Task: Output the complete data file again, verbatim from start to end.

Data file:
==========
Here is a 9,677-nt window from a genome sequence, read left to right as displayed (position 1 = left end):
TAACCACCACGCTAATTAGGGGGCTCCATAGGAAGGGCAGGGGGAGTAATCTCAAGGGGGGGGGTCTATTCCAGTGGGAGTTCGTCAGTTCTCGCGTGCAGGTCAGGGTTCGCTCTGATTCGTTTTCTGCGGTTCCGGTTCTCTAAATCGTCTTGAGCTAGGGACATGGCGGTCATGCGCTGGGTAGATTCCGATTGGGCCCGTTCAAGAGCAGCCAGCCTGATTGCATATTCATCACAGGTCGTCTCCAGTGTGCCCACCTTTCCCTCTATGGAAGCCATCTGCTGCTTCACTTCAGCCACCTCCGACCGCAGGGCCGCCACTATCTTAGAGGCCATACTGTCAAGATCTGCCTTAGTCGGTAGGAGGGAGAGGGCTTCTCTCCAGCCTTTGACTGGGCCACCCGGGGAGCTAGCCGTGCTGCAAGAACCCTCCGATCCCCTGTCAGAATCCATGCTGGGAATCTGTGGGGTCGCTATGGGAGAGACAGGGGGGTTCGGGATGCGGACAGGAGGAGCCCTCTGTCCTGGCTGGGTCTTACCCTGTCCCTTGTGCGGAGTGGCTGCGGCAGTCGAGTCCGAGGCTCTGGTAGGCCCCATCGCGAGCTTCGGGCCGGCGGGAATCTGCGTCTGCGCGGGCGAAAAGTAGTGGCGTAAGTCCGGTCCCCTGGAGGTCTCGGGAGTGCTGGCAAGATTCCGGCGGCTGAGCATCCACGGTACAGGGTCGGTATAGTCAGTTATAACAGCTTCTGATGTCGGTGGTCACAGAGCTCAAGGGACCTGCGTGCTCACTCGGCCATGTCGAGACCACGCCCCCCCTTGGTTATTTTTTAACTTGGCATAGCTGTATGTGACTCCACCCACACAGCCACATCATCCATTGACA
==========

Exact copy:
Here is a 9,677-nt window from a genome sequence, read left to right as displayed (position 1 = left end):
TAACCACCACGCTAATTAGGGGGCTCCATAGGAAGGGCAGGGGGAGTAATCTCAAGGGGGGGGGTCTATTCCAGTGGGAGTTCGTCAGTTCTCGCGTGCAGGTCAGGGTTCGCTCTGATTCGTTTTCTGCGGTTCCGGTTCTCTAAATCGTCTTGAGCTAGGGACATGGCGGTCATGCGCTGGGTAGATTCCGATTGGGCCCGTTCAAGAGCAGCCAGCCTGATTGCATATTCATCACAGGTCGTCTCCAGTGTGCCCACCTTTCCCTCTATGGAAGCCATCTGCTGCTTCACTTCAGCCACCTCCGACCGCAGGGCCGCCACTATCTTAGAGGCCATACTGTCAAGATCTGCCTTAGTCGGTAGGAGGGAGAGGGCTTCTCTCCAGCCTTTGACTGGGCCACCCGGGGAGCTAGCCGTGCTGCAAGAACCCTCCGATCCCCTGTCAGAATCCATGCTGGGAATCTGTGGGGTCGCTATGGGAGAGACAGGGGGGTTCGGGATGCGGACAGGAGGAGCCCTCTGTCCTGGCTGGGTCTTACCCTGTCCCTTGTGCGGAGTGGCTGCGGCAGTCGAGTCCGAGGCTCTGGTAGGCCCCATCGCGAGCTTCGGGCCGGCGGGAATCTGCGTCTGCGCGGGCGAAAAGTAGTGGCGTAAGTCCGGTCCCCTGGAGGTCTCGGGAGTGCTGGCAAGATTCCGGCGGCTGAGCATCCACGGTACAGGGTCGGTATAGTCAGTTATAACAGCTTCTGATGTCGGTGGTCACAGAGCTCAAGGGACCTGCGTGCTCACTCGGCCATGTCGAGACCACGCCCCCCCTTGGTTATTTTTTAACTTGGCATAGCTGTATGTGACTCCACCCACACAGCCACATCATCCATTGACA